Marks that are allocated during Semester are to be considered provisional until formalised by the College examiners meeting at the end of each Semester. If appropriate, some moderation of marks might be applied prior to final results being released.


Students are expected to attend and participate in all workshops.

Assessment Task 1

Value: 10 %
Learning Outcomes: 1

Draft Stories

Submit two draft stories, memoirs, or pieces of prose of around 1000-3000 words. 

Assessment Rubrics: See Wattle for assessment rubric and due dates.

Value: 10%

Presentation requirements: Name in the top left hand corner; readable font, 1.5 line spacing

Estimated Return Date: Story 1 will be returned by the end of the mid-semester break. Story 2 will be returned by the end of Week 11, if submitted on time.

Assessment Task 2

Value: 10 %
Learning Outcomes: 4

Forum posts

In several weeks of semester (see Wattle for details) you are expected to prepare written responses to the forum post tasks, as outlined on Wattle.

Value: 10%

These may include:

An idea for a story or chapter, or a draft piece of writing

Comments on other students’ work

A response to a reading

Your forum posts will be checked each week. All forum posts need to be submitted prior to your workshop. Your grade will be determined based on the number of forum posts you have made, although individual forum posts will be checked for completeness and their engagement with the task.

Forum posts will not be accepted after the workshop.

Assessment Task 3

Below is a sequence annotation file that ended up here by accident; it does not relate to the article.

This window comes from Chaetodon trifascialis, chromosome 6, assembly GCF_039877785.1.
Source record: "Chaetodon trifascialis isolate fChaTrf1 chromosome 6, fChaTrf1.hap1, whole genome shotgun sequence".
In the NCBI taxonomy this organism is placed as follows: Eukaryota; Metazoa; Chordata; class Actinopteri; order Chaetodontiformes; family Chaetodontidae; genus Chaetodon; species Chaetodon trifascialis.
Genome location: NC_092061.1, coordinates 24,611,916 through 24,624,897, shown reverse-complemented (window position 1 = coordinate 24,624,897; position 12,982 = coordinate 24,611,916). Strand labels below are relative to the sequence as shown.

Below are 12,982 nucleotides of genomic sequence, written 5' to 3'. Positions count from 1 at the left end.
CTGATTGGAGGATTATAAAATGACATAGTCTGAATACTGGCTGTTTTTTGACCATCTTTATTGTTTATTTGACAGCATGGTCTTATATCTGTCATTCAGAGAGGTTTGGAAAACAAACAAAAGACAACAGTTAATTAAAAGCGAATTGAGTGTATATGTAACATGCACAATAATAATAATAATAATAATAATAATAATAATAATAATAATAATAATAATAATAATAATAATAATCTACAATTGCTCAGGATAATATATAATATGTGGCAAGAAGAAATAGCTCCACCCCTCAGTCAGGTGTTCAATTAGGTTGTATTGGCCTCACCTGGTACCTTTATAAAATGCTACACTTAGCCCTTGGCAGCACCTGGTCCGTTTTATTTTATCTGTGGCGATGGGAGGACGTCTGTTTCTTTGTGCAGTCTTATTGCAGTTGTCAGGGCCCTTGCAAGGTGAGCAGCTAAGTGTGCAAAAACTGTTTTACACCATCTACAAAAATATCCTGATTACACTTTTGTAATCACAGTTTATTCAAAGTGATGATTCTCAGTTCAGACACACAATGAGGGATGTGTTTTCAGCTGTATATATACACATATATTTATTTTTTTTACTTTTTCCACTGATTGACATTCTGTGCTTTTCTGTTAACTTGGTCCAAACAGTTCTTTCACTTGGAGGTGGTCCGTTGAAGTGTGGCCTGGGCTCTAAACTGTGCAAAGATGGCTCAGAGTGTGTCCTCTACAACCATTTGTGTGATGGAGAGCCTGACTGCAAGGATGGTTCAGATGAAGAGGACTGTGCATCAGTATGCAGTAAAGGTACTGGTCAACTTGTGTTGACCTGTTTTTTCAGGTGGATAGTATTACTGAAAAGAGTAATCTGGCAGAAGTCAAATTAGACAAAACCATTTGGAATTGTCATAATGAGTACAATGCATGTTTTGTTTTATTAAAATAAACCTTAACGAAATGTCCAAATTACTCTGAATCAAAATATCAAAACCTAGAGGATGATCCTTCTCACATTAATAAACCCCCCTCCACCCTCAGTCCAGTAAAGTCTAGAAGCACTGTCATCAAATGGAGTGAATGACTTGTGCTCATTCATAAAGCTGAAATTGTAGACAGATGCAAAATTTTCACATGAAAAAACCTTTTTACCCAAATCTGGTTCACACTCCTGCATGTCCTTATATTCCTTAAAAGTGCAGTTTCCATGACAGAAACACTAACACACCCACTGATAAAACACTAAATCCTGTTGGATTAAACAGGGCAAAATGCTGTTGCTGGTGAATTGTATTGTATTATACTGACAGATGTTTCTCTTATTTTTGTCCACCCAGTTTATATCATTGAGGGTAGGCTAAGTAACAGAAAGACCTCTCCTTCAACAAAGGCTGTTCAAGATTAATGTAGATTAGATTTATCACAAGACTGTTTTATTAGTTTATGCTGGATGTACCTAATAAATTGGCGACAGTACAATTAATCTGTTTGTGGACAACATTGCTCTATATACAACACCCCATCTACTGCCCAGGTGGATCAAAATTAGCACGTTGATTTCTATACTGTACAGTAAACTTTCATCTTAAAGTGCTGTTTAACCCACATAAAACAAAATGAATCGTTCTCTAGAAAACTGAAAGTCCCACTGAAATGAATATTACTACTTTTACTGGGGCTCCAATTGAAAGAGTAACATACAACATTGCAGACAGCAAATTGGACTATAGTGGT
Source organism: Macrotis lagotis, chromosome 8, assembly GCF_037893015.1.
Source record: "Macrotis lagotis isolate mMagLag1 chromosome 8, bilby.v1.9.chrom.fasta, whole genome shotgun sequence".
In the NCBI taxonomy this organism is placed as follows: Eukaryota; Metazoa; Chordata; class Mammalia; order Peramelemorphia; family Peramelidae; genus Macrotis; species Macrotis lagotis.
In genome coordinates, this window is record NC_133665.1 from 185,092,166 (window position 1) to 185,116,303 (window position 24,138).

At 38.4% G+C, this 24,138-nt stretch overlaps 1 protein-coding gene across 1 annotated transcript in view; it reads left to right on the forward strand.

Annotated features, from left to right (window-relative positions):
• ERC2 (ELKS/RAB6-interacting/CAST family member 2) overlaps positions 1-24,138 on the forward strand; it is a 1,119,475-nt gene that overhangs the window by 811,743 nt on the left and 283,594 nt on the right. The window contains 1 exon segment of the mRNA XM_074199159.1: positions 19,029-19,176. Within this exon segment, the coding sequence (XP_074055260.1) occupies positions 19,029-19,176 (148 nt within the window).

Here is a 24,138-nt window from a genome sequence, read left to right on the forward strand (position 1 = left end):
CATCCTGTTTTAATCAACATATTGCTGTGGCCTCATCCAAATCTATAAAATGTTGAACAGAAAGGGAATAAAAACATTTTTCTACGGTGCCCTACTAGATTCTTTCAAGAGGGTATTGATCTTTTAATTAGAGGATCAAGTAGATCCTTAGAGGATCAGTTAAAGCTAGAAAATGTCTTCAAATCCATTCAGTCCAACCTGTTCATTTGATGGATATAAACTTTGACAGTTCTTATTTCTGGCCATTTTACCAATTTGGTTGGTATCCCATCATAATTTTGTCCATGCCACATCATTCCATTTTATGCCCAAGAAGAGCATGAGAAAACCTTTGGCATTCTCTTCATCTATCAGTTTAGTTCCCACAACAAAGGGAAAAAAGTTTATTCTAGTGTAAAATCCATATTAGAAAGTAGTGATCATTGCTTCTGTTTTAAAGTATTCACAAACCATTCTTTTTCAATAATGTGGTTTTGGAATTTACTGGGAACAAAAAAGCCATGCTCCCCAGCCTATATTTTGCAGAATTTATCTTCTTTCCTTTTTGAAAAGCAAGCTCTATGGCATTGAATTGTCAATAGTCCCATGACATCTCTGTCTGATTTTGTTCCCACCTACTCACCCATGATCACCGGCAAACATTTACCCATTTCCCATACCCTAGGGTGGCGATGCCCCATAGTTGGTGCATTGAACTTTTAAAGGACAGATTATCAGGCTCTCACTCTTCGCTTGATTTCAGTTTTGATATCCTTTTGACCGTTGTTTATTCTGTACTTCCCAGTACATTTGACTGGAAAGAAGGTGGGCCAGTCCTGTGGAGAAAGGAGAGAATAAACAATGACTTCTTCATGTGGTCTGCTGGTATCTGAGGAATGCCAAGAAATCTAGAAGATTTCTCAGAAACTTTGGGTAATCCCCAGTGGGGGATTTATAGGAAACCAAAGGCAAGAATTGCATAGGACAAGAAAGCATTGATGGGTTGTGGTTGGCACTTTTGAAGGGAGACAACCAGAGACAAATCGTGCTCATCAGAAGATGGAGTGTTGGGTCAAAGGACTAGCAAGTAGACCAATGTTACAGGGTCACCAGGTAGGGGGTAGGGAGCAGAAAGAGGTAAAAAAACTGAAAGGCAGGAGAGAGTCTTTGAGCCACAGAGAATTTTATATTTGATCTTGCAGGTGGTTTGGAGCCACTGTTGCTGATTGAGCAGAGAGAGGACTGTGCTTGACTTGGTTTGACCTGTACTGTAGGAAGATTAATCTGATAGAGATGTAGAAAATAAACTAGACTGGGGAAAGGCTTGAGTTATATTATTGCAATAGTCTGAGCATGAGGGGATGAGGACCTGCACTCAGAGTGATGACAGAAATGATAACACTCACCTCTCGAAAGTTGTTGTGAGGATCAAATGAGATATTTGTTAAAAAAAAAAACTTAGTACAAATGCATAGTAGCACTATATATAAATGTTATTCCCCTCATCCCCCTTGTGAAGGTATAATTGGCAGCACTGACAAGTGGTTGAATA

Value: 25 %
Learning Outcomes: 3

Seminar and Unessay or Essay

Due: Two weeks after your scheduled seminar date, by 11.55 p.m.

Ie. if you do your seminar on Monday the 11th of August, your essay will be due on Monday 18th August, by 11.55 p.m.

Students must submit their essays online via the Wattle site by the deadline. Late work will incur a penalty of 5% per day, excluding weekends.

Weighting: 25%

Length: 2000 words

Presentation: Typed, 12 point font (Times New Roman is preferable), 1.5 spacing

You must include a bibliography. Further guidelines for presentation and formulation of a bibliography will be available through Wattle. See the “Course Readings Bibliography” on wattle for the full reference to the relevant story.

Estimated Return Date (for essays submitted on time): 2 weeks after submission. Essays submitted late may be returned at the same time as the portfolio, after the examination period.

Assessment Task 4

Value: 50 %
Learning Outcomes: 1,2,5


Value: 50%


-      Your portfolio should be typed, in 12 point font (Times New Roman is preferable), and at least 1.5-spaced

-      It must be correctly formatted.

-      You should number every page of your portfolio.